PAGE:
STEPHEN HOLMES: Yeah, but that’s what the problem gets created without the voting, these, without pre-clearance because you have jurisdictions like mine, I’m sure there are hundreds, if not thousands of them who are experiencing the exact same thing that we’re experiencing in Galveston County. So the only recourse is without the Justice Department pre-clearance, the only recourse is federal lawsuits and that’s it. And so, yeah, there will be lawsuits. I’m sure hopefully more will come. Hopefully the Justice Department will come down and file lawsuits as well on behalf of the citizens of Galveston County to try to rectify this change. Or if nothing else it would, I would love to see Congress pass voting rights legislation that would stop this and reinstate the pre-clearance aspect of the Voting Rights Act.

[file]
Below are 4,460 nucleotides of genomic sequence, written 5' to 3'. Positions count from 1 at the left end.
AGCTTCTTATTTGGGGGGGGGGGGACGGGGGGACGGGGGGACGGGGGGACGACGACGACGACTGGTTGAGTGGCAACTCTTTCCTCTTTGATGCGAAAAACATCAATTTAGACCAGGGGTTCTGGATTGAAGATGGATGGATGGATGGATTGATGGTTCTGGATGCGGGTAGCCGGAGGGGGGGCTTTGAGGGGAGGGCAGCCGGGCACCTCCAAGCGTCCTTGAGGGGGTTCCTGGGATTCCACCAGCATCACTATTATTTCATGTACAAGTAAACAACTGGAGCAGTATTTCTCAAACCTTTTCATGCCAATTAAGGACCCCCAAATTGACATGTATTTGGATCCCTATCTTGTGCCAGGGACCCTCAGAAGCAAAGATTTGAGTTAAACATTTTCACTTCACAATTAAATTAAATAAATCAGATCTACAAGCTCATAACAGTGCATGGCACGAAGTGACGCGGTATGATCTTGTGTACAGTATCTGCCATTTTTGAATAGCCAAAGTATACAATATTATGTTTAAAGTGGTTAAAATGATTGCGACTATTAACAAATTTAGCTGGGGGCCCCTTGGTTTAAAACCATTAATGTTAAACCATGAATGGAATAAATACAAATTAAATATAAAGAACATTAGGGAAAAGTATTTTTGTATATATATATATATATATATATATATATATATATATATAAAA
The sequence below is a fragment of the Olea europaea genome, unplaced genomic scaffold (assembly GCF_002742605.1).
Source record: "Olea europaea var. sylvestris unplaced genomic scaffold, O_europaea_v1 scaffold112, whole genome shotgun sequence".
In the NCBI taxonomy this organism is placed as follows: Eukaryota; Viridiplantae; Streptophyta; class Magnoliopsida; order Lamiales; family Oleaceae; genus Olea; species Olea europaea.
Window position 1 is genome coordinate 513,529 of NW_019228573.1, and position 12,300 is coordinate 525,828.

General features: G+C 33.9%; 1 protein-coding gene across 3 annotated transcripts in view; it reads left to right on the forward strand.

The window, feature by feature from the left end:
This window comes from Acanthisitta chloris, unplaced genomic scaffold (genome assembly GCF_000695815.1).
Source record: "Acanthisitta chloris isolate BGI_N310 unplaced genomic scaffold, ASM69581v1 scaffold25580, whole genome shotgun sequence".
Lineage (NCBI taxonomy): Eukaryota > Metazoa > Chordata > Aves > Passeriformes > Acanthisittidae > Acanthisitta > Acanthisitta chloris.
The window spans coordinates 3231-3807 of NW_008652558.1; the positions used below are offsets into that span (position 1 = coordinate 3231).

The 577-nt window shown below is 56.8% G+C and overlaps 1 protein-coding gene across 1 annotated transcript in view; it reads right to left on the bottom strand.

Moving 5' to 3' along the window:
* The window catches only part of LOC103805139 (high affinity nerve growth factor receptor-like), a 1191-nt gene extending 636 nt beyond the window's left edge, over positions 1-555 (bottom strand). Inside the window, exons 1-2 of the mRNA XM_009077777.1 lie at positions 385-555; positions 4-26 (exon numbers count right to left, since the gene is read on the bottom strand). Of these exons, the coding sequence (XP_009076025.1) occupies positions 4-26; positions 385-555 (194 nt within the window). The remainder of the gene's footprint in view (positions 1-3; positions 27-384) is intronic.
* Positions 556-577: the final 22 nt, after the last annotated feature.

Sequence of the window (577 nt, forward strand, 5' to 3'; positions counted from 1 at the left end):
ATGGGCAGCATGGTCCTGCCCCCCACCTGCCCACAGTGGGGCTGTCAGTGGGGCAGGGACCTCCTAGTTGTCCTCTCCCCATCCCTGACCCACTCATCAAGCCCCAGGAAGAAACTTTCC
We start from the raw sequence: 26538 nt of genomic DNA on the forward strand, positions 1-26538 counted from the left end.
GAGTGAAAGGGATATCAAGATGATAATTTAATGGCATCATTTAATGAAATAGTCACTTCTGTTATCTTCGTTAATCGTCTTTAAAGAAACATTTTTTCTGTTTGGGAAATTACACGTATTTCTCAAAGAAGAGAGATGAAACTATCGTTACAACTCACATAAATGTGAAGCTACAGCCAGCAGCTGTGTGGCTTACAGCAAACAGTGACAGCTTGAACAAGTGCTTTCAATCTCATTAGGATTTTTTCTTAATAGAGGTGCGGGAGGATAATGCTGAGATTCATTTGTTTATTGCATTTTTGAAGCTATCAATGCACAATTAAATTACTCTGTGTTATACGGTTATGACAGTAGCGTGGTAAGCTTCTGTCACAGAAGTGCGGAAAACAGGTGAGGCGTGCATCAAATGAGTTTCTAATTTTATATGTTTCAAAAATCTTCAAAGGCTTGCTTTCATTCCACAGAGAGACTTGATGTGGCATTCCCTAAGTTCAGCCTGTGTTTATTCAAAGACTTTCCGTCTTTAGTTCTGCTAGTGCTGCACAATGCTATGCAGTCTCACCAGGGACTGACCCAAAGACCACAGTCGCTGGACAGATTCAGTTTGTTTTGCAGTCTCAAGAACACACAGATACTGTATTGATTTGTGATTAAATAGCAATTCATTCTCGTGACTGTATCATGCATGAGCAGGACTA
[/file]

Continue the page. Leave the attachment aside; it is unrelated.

LAURA FLANDERS: Commissioner of Stephen Holmes. I wish you absolute luck and we’ll be watching and thank you for taking some time to be with us today.
STEPHEN HOLMES: Thank you for your time. And thanks for having me, Laura, thank you.
LAURA FLANDERS: So is there recourse at the federal level? Back to the Brennan Center’s Michael Li.